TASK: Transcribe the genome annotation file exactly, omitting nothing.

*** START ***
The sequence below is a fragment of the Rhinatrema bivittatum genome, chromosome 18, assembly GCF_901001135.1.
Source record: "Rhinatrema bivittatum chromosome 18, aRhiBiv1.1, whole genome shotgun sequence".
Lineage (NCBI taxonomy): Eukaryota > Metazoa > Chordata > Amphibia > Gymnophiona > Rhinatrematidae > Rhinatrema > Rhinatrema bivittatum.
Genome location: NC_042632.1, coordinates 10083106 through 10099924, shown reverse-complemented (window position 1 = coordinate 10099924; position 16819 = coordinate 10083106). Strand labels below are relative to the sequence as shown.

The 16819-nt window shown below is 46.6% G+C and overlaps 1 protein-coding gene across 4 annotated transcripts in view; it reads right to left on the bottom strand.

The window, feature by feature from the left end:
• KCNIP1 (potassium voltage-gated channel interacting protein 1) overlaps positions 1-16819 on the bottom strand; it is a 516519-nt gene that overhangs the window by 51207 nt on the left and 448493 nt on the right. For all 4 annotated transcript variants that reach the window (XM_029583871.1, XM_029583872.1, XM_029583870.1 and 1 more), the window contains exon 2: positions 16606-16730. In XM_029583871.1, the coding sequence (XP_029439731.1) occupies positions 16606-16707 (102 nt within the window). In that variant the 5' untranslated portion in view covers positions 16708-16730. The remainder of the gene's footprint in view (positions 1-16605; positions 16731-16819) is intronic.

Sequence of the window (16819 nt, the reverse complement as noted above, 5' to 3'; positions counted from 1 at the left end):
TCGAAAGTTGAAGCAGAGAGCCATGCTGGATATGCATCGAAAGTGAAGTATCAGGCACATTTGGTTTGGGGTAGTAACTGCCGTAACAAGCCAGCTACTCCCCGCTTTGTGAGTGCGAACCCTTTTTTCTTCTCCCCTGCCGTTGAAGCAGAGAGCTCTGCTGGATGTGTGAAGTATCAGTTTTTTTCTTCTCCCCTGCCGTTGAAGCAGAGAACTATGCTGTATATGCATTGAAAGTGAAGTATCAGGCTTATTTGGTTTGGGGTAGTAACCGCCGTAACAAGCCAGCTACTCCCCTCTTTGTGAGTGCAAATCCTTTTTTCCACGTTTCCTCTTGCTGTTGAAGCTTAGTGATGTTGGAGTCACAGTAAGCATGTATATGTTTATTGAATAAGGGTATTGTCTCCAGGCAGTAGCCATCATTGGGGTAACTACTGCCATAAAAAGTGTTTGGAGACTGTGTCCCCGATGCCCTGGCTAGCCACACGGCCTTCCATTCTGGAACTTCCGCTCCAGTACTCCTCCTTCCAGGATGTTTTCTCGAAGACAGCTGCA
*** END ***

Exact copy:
The sequence below is a fragment of the Rhinatrema bivittatum genome, chromosome 18, assembly GCF_901001135.1.
Source record: "Rhinatrema bivittatum chromosome 18, aRhiBiv1.1, whole genome shotgun sequence".
Lineage (NCBI taxonomy): Eukaryota > Metazoa > Chordata > Amphibia > Gymnophiona > Rhinatrematidae > Rhinatrema > Rhinatrema bivittatum.
Genome location: NC_042632.1, coordinates 10083106 through 10099924, shown reverse-complemented (window position 1 = coordinate 10099924; position 16819 = coordinate 10083106). Strand labels below are relative to the sequence as shown.

The 16819-nt window shown below is 46.6% G+C and overlaps 1 protein-coding gene across 4 annotated transcripts in view; it reads right to left on the bottom strand.

The window, feature by feature from the left end:
• KCNIP1 (potassium voltage-gated channel interacting protein 1) overlaps positions 1-16819 on the bottom strand; it is a 516519-nt gene that overhangs the window by 51207 nt on the left and 448493 nt on the right. For all 4 annotated transcript variants that reach the window (XM_029583871.1, XM_029583872.1, XM_029583870.1 and 1 more), the window contains exon 2: positions 16606-16730. In XM_029583871.1, the coding sequence (XP_029439731.1) occupies positions 16606-16707 (102 nt within the window). In that variant the 5' untranslated portion in view covers positions 16708-16730. The remainder of the gene's footprint in view (positions 1-16605; positions 16731-16819) is intronic.

Sequence of the window (16819 nt, the reverse complement as noted above, 5' to 3'; positions counted from 1 at the left end):
TCGAAAGTTGAAGCAGAGAGCCATGCTGGATATGCATCGAAAGTGAAGTATCAGGCACATTTGGTTTGGGGTAGTAACTGCCGTAACAAGCCAGCTACTCCCCGCTTTGTGAGTGCGAACCCTTTTTTCTTCTCCCCTGCCGTTGAAGCAGAGAGCTCTGCTGGATGTGTGAAGTATCAGTTTTTTTCTTCTCCCCTGCCGTTGAAGCAGAGAACTATGCTGTATATGCATTGAAAGTGAAGTATCAGGCTTATTTGGTTTGGGGTAGTAACCGCCGTAACAAGCCAGCTACTCCCCTCTTTGTGAGTGCAAATCCTTTTTTCCACGTTTCCTCTTGCTGTTGAAGCTTAGTGATGTTGGAGTCACAGTAAGCATGTATATGTTTATTGAATAAGGGTATTGTCTCCAGGCAGTAGCCATCATTGGGGTAACTACTGCCATAAAAAGTGTTTGGAGACTGTGTCCCCGATGCCCTGGCTAGCCACACGGCCTTCCATTCTGGAACTTCCGCTCCAGTACTCCTCCTTCCAGGATGTTTTCTCGAAGACAGCTGCA